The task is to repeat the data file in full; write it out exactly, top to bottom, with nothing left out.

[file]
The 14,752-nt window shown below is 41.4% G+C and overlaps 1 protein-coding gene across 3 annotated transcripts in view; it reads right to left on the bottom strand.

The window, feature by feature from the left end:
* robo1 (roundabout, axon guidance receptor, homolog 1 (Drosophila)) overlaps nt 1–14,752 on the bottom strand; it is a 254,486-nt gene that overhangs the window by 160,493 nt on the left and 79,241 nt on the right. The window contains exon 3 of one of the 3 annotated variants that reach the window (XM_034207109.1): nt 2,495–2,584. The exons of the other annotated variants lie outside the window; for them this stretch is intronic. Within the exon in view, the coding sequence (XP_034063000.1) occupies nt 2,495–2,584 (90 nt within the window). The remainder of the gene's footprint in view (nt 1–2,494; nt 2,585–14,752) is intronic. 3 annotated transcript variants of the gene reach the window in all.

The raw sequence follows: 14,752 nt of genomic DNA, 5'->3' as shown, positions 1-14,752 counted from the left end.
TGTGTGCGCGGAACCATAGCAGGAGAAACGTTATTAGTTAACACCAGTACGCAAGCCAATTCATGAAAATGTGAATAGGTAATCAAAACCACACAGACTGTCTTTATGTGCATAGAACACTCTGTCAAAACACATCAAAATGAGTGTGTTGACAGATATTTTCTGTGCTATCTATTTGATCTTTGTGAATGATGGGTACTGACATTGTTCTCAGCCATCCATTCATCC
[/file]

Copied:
The 14,752-nt window shown below is 41.4% G+C and overlaps 1 protein-coding gene across 3 annotated transcripts in view; it reads right to left on the bottom strand.

The window, feature by feature from the left end:
* robo1 (roundabout, axon guidance receptor, homolog 1 (Drosophila)) overlaps nt 1–14,752 on the bottom strand; it is a 254,486-nt gene that overhangs the window by 160,493 nt on the left and 79,241 nt on the right. The window contains exon 3 of one of the 3 annotated variants that reach the window (XM_034207109.1): nt 2,495–2,584. The exons of the other annotated variants lie outside the window; for them this stretch is intronic. Within the exon in view, the coding sequence (XP_034063000.1) occupies nt 2,495–2,584 (90 nt within the window). The remainder of the gene's footprint in view (nt 1–2,494; nt 2,585–14,752) is intronic. 3 annotated transcript variants of the gene reach the window in all.

The raw sequence follows: 14,752 nt of genomic DNA, 5'->3' as shown, positions 1-14,752 counted from the left end.
TGTGTGCGCGGAACCATAGCAGGAGAAACGTTATTAGTTAACACCAGTACGCAAGCCAATTCATGAAAATGTGAATAGGTAATCAAAACCACACAGACTGTCTTTATGTGCATAGAACACTCTGTCAAAACACATCAAAATGAGTGTGTTGACAGATATTTTCTGTGCTATCTATTTGATCTTTGTGAATGATGGGTACTGACATTGTTCTCAGCCATCCATTCATCC